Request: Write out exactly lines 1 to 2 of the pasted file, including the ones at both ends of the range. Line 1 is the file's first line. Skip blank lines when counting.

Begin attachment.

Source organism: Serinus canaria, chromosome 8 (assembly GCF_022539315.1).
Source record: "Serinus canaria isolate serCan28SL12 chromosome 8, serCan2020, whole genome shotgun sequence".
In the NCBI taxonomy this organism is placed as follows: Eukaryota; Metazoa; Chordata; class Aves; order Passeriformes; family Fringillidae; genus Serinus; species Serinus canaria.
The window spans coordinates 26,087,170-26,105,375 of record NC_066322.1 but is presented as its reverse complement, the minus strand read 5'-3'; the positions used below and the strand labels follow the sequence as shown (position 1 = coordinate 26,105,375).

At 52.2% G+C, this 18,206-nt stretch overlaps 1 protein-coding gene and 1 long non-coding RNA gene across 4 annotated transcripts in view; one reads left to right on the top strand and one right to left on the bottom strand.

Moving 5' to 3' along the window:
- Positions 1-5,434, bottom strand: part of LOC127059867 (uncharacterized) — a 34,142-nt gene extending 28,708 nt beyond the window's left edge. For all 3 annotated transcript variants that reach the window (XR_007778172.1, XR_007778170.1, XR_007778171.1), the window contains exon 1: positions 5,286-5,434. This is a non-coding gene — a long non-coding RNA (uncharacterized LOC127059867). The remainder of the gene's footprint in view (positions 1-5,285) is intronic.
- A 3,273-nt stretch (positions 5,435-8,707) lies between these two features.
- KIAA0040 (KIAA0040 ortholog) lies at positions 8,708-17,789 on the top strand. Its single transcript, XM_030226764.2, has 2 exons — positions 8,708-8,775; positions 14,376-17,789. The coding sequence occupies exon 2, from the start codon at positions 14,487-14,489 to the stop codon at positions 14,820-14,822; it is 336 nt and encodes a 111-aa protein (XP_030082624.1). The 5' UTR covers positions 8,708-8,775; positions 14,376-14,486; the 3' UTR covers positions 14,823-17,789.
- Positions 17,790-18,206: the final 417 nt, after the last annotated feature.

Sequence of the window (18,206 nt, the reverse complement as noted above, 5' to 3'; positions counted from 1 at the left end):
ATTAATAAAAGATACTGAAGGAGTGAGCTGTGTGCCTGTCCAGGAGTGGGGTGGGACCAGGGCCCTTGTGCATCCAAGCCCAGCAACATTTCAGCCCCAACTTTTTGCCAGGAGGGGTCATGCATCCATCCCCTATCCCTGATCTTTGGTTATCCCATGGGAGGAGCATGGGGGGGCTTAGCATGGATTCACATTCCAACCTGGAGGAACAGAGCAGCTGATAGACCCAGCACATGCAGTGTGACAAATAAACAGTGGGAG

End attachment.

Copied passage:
Source organism: Serinus canaria, chromosome 8 (assembly GCF_022539315.1).
Source record: "Serinus canaria isolate serCan28SL12 chromosome 8, serCan2020, whole genome shotgun sequence".